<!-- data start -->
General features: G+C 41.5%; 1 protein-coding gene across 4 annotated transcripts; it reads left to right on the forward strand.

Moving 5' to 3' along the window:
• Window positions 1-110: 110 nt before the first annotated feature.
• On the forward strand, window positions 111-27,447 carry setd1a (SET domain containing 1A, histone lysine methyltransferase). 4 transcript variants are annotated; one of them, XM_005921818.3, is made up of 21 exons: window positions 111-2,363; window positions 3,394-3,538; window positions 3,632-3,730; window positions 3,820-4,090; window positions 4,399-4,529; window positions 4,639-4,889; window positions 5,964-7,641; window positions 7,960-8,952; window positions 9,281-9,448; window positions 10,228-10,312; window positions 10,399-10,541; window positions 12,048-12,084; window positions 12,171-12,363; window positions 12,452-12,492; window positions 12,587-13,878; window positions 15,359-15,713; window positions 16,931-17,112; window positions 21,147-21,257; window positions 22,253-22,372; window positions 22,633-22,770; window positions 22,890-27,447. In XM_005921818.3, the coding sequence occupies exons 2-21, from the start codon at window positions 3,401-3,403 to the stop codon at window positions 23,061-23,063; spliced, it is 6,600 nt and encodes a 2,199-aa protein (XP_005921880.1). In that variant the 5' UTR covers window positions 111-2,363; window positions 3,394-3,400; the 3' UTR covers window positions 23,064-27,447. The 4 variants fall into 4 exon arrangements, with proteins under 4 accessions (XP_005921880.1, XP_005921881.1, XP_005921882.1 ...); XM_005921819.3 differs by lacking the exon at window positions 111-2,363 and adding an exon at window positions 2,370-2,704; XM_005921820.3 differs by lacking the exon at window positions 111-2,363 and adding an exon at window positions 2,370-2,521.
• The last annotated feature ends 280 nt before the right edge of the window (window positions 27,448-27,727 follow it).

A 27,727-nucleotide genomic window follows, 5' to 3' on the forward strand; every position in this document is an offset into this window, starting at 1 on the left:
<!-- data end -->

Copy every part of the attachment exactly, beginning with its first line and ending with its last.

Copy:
General features: G+C 41.5%; 1 protein-coding gene across 4 annotated transcripts; it reads left to right on the forward strand.

Moving 5' to 3' along the window:
• Window positions 1-110: 110 nt before the first annotated feature.
• On the forward strand, window positions 111-27,447 carry setd1a (SET domain containing 1A, histone lysine methyltransferase). 4 transcript variants are annotated; one of them, XM_005921818.3, is made up of 21 exons: window positions 111-2,363; window positions 3,394-3,538; window positions 3,632-3,730; window positions 3,820-4,090; window positions 4,399-4,529; window positions 4,639-4,889; window positions 5,964-7,641; window positions 7,960-8,952; window positions 9,281-9,448; window positions 10,228-10,312; window positions 10,399-10,541; window positions 12,048-12,084; window positions 12,171-12,363; window positions 12,452-12,492; window positions 12,587-13,878; window positions 15,359-15,713; window positions 16,931-17,112; window positions 21,147-21,257; window positions 22,253-22,372; window positions 22,633-22,770; window positions 22,890-27,447. In XM_005921818.3, the coding sequence occupies exons 2-21, from the start codon at window positions 3,401-3,403 to the stop codon at window positions 23,061-23,063; spliced, it is 6,600 nt and encodes a 2,199-aa protein (XP_005921880.1). In that variant the 5' UTR covers window positions 111-2,363; window positions 3,394-3,400; the 3' UTR covers window positions 23,064-27,447. The 4 variants fall into 4 exon arrangements, with proteins under 4 accessions (XP_005921880.1, XP_005921881.1, XP_005921882.1 ...); XM_005921819.3 differs by lacking the exon at window positions 111-2,363 and adding an exon at window positions 2,370-2,704; XM_005921820.3 differs by lacking the exon at window positions 111-2,363 and adding an exon at window positions 2,370-2,521.
• The last annotated feature ends 280 nt before the right edge of the window (window positions 27,448-27,727 follow it).

A 27,727-nucleotide genomic window follows, 5' to 3' on the forward strand; every position in this document is an offset into this window, starting at 1 on the left: